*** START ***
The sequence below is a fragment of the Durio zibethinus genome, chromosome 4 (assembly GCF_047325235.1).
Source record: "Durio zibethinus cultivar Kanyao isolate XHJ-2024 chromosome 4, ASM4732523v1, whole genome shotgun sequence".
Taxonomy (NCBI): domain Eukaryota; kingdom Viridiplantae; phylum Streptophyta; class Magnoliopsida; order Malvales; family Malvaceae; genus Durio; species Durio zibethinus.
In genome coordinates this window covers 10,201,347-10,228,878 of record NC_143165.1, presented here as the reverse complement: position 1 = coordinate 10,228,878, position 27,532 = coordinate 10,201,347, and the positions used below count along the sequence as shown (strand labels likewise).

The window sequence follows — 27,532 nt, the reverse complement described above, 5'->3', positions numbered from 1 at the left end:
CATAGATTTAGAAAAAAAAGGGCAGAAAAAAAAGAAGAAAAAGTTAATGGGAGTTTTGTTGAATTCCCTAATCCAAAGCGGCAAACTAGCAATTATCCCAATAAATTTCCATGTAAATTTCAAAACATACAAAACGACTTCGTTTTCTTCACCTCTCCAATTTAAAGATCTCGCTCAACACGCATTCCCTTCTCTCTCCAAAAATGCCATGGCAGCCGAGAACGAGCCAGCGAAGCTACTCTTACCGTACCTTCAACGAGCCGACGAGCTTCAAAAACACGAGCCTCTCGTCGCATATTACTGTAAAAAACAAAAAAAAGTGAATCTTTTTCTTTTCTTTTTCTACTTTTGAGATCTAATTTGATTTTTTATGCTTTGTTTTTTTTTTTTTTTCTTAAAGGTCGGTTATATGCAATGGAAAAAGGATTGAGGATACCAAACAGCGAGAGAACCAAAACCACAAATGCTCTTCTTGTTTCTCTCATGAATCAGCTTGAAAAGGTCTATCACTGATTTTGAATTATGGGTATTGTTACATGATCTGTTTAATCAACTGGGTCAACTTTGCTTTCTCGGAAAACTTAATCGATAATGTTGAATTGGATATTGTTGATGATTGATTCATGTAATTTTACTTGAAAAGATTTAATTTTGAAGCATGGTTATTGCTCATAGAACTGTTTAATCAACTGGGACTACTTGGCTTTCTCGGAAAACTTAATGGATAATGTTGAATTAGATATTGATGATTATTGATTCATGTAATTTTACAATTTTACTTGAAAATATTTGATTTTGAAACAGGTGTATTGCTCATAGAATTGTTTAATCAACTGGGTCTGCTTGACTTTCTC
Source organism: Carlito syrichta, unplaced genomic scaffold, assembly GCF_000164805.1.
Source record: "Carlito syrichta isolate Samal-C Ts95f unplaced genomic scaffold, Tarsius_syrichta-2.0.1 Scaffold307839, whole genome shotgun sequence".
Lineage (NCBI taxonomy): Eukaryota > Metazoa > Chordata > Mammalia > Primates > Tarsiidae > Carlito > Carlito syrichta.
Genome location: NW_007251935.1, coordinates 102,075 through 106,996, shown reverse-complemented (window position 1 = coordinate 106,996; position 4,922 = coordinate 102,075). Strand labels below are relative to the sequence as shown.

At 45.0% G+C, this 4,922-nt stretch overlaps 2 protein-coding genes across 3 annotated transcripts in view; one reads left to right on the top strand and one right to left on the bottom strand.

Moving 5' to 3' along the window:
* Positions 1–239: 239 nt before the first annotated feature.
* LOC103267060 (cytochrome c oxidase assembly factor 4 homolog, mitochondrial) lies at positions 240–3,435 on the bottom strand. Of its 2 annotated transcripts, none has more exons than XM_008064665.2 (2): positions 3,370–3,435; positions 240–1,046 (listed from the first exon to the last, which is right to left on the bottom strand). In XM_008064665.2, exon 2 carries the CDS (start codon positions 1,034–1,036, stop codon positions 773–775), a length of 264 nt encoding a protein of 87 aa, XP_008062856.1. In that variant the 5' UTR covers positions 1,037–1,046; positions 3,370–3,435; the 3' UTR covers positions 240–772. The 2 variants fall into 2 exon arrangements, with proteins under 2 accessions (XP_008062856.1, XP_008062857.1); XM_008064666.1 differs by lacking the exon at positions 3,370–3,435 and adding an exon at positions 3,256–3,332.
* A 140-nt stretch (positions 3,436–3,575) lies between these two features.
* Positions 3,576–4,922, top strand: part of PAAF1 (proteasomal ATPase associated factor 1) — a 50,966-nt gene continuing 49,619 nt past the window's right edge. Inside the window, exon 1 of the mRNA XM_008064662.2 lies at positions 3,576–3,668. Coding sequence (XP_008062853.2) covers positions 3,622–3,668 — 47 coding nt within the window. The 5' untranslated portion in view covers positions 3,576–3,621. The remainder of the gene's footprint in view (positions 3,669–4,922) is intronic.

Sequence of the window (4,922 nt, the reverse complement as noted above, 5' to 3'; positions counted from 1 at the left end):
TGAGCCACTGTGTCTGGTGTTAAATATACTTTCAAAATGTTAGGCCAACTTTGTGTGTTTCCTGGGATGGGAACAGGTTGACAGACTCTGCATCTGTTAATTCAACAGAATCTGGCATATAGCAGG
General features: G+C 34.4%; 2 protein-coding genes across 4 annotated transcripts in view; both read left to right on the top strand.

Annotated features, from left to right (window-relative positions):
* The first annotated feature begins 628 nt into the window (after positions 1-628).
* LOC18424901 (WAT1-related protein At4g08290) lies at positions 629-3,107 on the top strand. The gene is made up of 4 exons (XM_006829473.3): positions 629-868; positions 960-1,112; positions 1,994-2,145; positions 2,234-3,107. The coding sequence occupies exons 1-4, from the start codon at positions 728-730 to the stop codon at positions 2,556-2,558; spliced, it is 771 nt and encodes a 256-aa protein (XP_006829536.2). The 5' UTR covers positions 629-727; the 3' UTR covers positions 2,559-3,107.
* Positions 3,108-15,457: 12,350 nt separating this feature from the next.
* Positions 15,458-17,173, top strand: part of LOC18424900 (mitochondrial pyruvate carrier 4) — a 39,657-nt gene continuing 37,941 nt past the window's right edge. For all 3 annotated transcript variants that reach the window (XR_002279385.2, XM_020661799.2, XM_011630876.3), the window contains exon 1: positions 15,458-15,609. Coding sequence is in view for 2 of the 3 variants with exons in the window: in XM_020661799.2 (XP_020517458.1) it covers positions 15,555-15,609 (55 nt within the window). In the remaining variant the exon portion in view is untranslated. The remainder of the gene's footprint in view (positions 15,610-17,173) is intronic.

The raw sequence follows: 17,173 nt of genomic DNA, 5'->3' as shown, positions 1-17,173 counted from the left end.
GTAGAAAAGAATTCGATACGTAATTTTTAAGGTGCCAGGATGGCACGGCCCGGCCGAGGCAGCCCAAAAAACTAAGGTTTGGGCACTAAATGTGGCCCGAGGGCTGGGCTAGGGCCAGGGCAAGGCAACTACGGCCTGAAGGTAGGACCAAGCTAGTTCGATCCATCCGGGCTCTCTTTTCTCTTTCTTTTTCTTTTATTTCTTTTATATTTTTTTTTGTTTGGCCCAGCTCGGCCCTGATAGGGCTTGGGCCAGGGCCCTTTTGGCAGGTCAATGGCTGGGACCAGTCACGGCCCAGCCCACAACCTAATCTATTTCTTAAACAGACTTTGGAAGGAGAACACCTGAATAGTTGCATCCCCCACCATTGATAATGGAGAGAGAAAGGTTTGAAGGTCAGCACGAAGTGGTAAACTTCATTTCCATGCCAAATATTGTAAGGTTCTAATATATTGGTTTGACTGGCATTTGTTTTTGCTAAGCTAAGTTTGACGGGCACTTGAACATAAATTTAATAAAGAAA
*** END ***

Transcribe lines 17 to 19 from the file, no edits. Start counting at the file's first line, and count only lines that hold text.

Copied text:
Sequence of the window (4,922 nt, the reverse complement as noted above, 5' to 3'; positions counted from 1 at the left end):
TGAGCCACTGTGTCTGGTGTTAAATATACTTTCAAAATGTTAGGCCAACTTTGTGTGTTTCCTGGGATGGGAACAGGTTGACAGACTCTGCATCTGTTAATTCAACAGAATCTGGCATATAGCAGG
General features: G+C 34.4%; 2 protein-coding genes across 4 annotated transcripts in view; both read left to right on the top strand.